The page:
If the content is originally written for localization (i.e. globalized), the localization process can be streamlined to take significantly less energy, time and resources.
Localization is a complex and multilevel process that requires an entire set of language and supporting services, but what is often overlooked is that the extent of its complexity and the resources it requires largely depend on the features of the source material. What works great in one culture may be completely untranslatable in another – and this is where the localization resources extend to include transcreators and creative translators.
However, if the content is originally written for localization (i.e. globalized), the localization process can be streamlined to take significantly less energy, time and resources. This article features some of the writing and technical tips that can help you create highly localizable content.
Know your Audience on the Target Market
Make sure you know precisely who your audience is. What is their age, social status, are they new or returning customers, what are they expectations – and build your content accordingly. This will help localizers get the wider and more detailed picture about the ultimate intent of the material and make the localization process run more smoothly.
Build your content with concision and precision as the ultimate values. The line between being succinct and saying too little is thin, but it is rarely crossed if you have a clear idea of what you want to say. Re-read your material and ask yourself if the point is made and if there are redundant words. Then re-read it again. And again, until you are sure the ratio of the accurate and complete information and the number of words is optimal.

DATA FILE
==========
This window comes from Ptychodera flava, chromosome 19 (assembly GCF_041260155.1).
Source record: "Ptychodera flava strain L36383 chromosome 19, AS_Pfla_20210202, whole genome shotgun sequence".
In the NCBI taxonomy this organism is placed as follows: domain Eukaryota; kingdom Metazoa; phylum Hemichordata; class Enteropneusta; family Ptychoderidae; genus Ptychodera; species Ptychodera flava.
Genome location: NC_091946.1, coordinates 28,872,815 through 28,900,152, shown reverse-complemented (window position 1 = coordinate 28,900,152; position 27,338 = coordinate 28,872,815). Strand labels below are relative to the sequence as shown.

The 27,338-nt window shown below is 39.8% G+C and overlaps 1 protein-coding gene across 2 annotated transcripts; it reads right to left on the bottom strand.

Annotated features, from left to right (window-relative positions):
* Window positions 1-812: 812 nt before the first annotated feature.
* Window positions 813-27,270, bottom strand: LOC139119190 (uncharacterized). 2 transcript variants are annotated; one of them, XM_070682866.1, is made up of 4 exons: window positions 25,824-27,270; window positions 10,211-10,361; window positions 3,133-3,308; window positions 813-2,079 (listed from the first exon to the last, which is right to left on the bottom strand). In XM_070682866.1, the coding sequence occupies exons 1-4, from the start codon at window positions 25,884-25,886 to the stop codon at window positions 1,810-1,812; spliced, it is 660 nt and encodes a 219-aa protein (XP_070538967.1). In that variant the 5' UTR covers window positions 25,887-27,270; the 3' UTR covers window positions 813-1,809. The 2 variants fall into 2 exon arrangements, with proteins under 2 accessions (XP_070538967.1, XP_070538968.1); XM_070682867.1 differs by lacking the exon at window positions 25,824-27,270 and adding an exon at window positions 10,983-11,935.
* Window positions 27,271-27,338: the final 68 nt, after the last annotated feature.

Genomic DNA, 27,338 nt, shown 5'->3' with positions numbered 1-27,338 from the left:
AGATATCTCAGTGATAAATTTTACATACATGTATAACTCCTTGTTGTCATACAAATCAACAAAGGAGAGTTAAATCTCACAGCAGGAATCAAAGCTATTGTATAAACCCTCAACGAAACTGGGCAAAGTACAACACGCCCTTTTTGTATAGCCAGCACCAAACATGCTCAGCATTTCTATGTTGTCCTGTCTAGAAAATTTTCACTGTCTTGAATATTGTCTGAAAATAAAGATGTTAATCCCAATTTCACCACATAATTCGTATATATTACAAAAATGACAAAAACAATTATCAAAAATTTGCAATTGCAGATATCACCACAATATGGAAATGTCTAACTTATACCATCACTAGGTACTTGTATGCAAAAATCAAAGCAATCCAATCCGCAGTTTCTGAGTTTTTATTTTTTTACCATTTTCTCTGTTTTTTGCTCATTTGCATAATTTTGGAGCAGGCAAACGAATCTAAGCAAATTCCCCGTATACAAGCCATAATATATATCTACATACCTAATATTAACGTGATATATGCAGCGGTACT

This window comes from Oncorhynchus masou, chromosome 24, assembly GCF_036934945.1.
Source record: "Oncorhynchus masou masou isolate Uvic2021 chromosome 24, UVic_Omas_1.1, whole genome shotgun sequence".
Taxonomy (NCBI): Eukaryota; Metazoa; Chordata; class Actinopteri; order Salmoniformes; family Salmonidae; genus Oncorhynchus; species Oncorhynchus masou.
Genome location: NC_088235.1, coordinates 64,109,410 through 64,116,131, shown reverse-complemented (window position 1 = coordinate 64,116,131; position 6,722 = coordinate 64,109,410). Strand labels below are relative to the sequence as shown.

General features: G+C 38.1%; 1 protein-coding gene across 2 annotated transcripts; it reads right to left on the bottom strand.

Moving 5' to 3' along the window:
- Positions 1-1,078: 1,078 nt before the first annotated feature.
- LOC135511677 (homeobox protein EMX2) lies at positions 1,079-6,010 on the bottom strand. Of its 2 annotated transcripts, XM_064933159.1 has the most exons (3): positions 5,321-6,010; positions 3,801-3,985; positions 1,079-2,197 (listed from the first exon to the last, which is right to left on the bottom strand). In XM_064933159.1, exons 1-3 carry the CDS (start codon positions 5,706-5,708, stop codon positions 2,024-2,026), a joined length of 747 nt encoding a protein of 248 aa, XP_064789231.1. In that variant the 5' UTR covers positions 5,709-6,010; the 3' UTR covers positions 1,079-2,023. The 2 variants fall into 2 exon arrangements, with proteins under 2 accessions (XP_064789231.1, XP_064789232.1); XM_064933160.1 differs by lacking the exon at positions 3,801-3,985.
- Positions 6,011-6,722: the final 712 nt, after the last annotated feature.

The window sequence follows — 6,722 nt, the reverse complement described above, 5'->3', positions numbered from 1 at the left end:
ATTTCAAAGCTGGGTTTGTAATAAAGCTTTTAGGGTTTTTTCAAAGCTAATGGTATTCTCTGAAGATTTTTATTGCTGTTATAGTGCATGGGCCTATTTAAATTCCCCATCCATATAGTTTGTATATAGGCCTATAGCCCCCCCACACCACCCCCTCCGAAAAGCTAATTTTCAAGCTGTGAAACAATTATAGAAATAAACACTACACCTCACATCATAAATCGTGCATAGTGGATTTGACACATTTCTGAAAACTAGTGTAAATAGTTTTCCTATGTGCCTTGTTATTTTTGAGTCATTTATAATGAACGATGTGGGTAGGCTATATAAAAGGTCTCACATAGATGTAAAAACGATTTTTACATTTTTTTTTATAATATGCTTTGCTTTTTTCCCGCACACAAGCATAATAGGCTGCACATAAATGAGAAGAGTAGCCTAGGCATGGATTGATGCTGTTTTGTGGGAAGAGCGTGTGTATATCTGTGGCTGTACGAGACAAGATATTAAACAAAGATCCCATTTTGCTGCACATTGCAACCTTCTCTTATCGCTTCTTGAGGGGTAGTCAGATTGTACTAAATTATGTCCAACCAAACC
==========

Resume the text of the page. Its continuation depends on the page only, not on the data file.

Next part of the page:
This approach will produce fewer words for translation and a greater level of understanding for localizers, ultimately reducing the costs and time required for localization.
Being clear in this particular case means composing the content in a neutral and standardized form of the source language. In case your products or services are not particularly targeted to a distinct group, all slang, region and culture specific, or otherwise non-standard terminology should be avoided.
The reason for this is simple – you will avoid the possibility of mistranslation, localizers will understand the text the right way and the quality of your product/service will also be highlighted by the quality of language itself.
Building glossaries and terminology bases (TB) is a great way to keep your business-specific terminology consistent, achieve accurate and contextual translation of specific terms and save time and money.
However, before creating TBs, make sure to develop a glossary of specific terms related to your product/service and use them without exception during the content creation. Date, time and currency formats, as well as the measurement units should also be used consistently. Precise and concise use of terms in source material will help translators and localizers achieve faster and better results.
Reuse the content whenever you can – this will result in a technically and linguistically uniform material, while the amount of new words for translation will be reduced.
Keep Non-Textual Elements Localizable
Design the visual part of your content with localization in mind. Texts in different languages and different scripts may also be different in length, so designing the visual elements with the possibility of space extension is another smart move that will prevent additional costs.
All non-textual elements that feature texts, such as various types of graphics and infographics should be saved in their native, editable formats. CAT software can easily process this type of content, enabling translators to do their part of the job effortlessly. This may come particularly handy in localization of DTP files, where no other services but purely linguistic may be required – provided that the content is created localizable.